Now, I've only seen Aunt Sue a few times in my life. We definitely haven't spent enough time together for me to have picked up that habit from her. My mother eats everything with a fork; I didn't learn this from her. My other aunt doesn't really have much of an appetite for sweets. I surely did not take that from her. The only other person Aunt Sue and I have in common is Grandmother.

Such a small, silly thing. But she'll live on in that.

I've been taught my whole life that Heavenly Father has a plan. That He has created all, all is created by him, and we are all kindred in that. My father's close attention to detail has often pointed out to me the absolute genius of this plan in the interconnectedness of all things. You see, all of the life on this earth works together. One exists for the other. For shelter, for energy, for food, for growth, for wisdom, for protection, for love. Life is not solitary, but overlapping. And this is the beauty and the brilliance -- where one lacks, another fills.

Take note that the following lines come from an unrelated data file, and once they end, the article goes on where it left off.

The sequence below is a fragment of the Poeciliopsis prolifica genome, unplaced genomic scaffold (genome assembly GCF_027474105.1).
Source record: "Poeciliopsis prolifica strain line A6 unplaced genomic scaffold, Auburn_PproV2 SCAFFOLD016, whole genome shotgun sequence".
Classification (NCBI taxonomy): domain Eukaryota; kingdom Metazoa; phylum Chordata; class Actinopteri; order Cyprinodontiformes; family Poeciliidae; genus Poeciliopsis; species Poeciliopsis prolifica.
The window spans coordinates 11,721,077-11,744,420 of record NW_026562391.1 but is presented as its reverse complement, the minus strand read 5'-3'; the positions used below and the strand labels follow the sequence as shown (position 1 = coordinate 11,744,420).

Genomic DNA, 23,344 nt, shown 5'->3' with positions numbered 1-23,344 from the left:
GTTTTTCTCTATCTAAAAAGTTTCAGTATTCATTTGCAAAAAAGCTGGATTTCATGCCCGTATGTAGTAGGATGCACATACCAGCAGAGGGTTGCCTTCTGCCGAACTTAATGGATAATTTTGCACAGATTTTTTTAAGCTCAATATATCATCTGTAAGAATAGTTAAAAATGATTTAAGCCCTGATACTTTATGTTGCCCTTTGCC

I keep hitting a wall with the word "empty" in my Buddhist readings. I hate the perception of life as empty. I look at my Grandmother and her understanding of how full and wonderful and simple and lovely each and every day can be. Wisdom in emptiness made zero sense. But today I read from a chapter on Mahayana teachings. Once again: higher wisdom=realizing emptiness. However, the idea of this emptiness in Mahayana is closer to svabhava-sunya -- "empty of own-being." Wisdom comes in recognizing that nothing can exist on its own. Sunya, in Sanskrit, means "hollow." Something that looks solid, but is actually hollow inside. Freedom comes from realizing that nothing exists on its own, because once you realize that nothing exists on its own, you can see it as it really is. You can put away harmful attachments, defilements, and delusions. You can see every living thing as beautiful and glorious as it was created to be.